• Lowermost paddle 30 is mounted directly on front axle 19 for clockwise rotation with forward movement of the retriever.
  • the remaining paddles 31, 32, and 33 are all driven by a belt and pulley arrangement from axle 19.
  • paddle 31 is driven from pulley 41) also on axle 19 outboard of its bearingblock belt 41, and an inner sheave 43 of pulley 42.
  • the outer sheave 44 of pulley 42 is drivingly connected to outer sheave 45 of pulley 46 through belt 47.
  • paddle 33 is belt driven by inner sheave 48, belt 49, and pulley 50. It can be seen that with this drive arrangement, all paddles rotate about their respective shafts in the same direction, clockwise during forward movement from the rotation of front axle 19. The positioning and spacing of the paddles within the ramp is such that the outer edge 51 of each paddle barely clears the ramp and the outer edges of successive paddles clear each other during rotation. I have found that for best results, the paddles should be of rubber, plastic, or other resilient material.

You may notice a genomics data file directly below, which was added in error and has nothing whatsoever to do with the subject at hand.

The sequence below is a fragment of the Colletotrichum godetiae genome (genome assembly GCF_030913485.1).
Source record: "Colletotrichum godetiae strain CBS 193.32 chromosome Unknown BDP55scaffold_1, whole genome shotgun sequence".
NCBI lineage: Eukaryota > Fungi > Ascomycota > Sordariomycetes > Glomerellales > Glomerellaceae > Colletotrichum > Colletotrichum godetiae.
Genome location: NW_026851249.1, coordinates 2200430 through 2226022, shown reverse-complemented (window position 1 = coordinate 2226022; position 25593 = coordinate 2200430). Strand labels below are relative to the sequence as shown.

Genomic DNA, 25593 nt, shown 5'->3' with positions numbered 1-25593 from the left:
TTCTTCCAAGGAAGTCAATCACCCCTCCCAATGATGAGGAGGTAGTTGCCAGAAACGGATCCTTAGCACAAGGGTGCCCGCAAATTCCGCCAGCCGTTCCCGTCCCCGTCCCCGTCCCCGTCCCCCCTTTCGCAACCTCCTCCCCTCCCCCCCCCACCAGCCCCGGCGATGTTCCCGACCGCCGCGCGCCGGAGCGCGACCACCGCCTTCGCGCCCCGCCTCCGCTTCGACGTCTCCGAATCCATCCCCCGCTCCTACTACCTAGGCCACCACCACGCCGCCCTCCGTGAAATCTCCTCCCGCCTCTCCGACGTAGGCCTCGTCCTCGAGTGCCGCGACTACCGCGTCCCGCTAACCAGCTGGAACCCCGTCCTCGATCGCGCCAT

• the gathering member 11 is mounted on the front of the retriever 12 and includes two outwardly extending members 60 and 61 which are joined to the retriever on either side of front opening 27 to ride just above the surface.
  • the members 60 and 61 form a general V-shape and are secured for strength to the retriever by tie rod 63 extending from the top 23 of the retriever to crossbar support 64 located at the outer extremity of the V. Tie rod 63 is adjustable to provide some takeup in the collector.